September 24, 2008

FDIC Insurance Myths & Sound Personal Banking Practices

Posted in finance tagged , , at 3:08 pm by mj

The economy is in the crapper. Banks are failing. The “full faith and credit of the United States government” is all people believe in. Which is scary, if you think about it.


Everybody’s concerned about FDIC insurance coverage, and graphs like this (via the WSJ via Paul Kedrosky) are sending people into fits:

From Paul:

The U.S. has a $6.881-trillion on deposit with banks, but only $4.241-trillion is insured. In the case of IndyMac something like $1-billion deposits was uninsured.

It seems this is one of those cases where subtleties are nearly impossible to communicate, because summaries of FDIC regulations are incomplete.

Hence why I’m writing this, hoping to do my part to help spread accurate information and reduce fear in my tiny part of the world.

First, let’s get this out of the way:

NEVER put all your money in a single bank.

The examples below are extreme cases. In addition to the possibility of bank failures or robberies, you also have to deal with compromised account numbers, being held at gun point, and so on.

A rule we like is a minimum three banks, and a minimum of two accounts that require going to the physical bank to access (e.g., CDs).

OK. So the rule everybody hears is “The FDIC insures you up to $100,000.” What they leave out is the multiple “ownership categories.”

The best source of information is the FDIC’s own introduction to FDIC insurance.

To quote:

Deposits maintained in different categories of legal ownership at the same bank can be separately insured. Therefore, it is possible to have deposits of more than $100,000 at one insured bank and still be fully insured.

Read that carefully. Then read the following pages that describe the eight ownership categories.

For example, use the FDIC Deposit Insurance Estimator to calculate your coverage under the following scenario at a single banking institution:

  • Bob & Alice have a joint savings account with $200,000 balance;
  • Bob has a single savings account with $100,000 balance; and
  • Alice has a single savings account with $100,000 balance

The result? Bob and Alice have $400,000 covered under the FDIC program.

How does that work?

Under FDIC rules, a combined savings account is split equally among all owners of the account, each of whom can be covered up to $100,000 in the “joint ownership” category.

And the “join ownership” category is independent from any coverage in the “single ownership” category.

This has other advantages, as well. If Alice were to get held at gun point, she could not, alone, wipe out their savings, because she does not have access to her husband’s money.

Similarly, if Bob were to get hit by a bus, Alice would immediately have access to 1/4 of their savings–even if there were some hold placed on the joint account (say, if Alice were being investigated because her best friend was driving the bus).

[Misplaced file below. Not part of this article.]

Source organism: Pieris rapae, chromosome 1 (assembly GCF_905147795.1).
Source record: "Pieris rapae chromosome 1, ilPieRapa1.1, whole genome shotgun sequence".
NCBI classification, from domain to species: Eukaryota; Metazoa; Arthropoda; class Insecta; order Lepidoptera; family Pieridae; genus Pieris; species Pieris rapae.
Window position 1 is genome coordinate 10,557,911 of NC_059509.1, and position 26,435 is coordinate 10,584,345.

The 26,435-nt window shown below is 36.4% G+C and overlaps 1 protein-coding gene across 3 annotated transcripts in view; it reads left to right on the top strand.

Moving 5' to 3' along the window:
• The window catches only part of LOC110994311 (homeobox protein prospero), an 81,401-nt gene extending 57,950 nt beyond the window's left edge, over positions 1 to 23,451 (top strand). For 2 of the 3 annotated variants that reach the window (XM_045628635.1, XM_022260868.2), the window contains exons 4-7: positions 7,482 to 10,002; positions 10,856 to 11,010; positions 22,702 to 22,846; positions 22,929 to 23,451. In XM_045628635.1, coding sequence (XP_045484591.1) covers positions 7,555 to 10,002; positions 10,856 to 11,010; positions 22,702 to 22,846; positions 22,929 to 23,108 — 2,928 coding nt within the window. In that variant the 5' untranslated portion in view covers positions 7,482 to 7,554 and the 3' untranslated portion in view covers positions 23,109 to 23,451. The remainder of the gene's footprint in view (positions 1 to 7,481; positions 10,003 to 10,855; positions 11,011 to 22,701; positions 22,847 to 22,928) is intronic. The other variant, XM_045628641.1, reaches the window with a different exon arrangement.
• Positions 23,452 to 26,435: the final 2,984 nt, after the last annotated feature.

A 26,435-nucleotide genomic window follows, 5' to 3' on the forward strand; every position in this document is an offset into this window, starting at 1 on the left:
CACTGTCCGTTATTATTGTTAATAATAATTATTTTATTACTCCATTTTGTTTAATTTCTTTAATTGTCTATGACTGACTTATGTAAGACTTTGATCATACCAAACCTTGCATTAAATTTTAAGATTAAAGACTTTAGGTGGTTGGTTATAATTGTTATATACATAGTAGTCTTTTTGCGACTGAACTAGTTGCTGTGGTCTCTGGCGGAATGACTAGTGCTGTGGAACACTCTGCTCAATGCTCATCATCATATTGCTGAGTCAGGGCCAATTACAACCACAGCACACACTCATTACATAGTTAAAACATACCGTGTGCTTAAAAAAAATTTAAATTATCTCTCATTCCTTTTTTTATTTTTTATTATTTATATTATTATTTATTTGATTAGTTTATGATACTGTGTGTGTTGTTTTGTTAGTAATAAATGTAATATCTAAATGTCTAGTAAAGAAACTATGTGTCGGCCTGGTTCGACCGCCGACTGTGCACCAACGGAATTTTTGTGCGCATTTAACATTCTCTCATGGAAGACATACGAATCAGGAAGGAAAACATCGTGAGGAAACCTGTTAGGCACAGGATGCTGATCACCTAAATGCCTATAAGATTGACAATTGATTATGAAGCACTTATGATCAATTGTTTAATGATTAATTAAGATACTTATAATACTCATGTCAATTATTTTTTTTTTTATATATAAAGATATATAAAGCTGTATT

Also, if Bob and Alice were to get a divorce, they’d both be able to get by for a while–and amicably–even if there were a dispute about their shared property. And if they love each other now, it only makes sense they’d want to protect their partner in the event that things turn sour.

This is actually less than what’s possible. Add in a couple of IRAs ($250,000 each) and requited “payable-on-death” accounts, and it balloons to $1,100,000. Beyond that, and I believe you’re past typical personal banking needs. (Unfortunately, the EDIE tool doesn’t allow deep linking to the final reports.)

Given this, how is it that so much of the nation’s deposits are not insured? Too many single people? Too many rich idiots? Or are those graphs wrong and simply based on assuming any amount over $100,000 is uninsured?

My take-away is that the FDIC’s rules–which may seem a little troubling (why only $100,000?)–reinforce sound personal banking practices.

But more troubling for me is the possibility that the FDIC may not actually be financially prepared for what’s coming. From this article:

The total amount of losses to be covered is estimated to be as high as $8 billion. According to the FDIC 2007 Annual Report, the FDIC has only $53 billion to cover losses of this nature. If all the banks on the FDIC watch list were to fail, how much would it cost the FDIC? Does the FDIC have estimates calculated for this?

Of course the FDIC has calculated the estimates.

And, as with almost all institutions, they don’t have enough money.

So of course if all the banks on the list failed, they’d be in trouble, and so would we all.

But Bob and Alice have each other.

And they have their gold bullion investments.

And that secret stash of diamonds buried in their basement.

And that’s all that matters when all the world economies fail. Love. And diamonds.

What’s that you say? They should have buried gasoline instead? Dang. I guess they’ll just suffer, then. Poor Bob and Alice.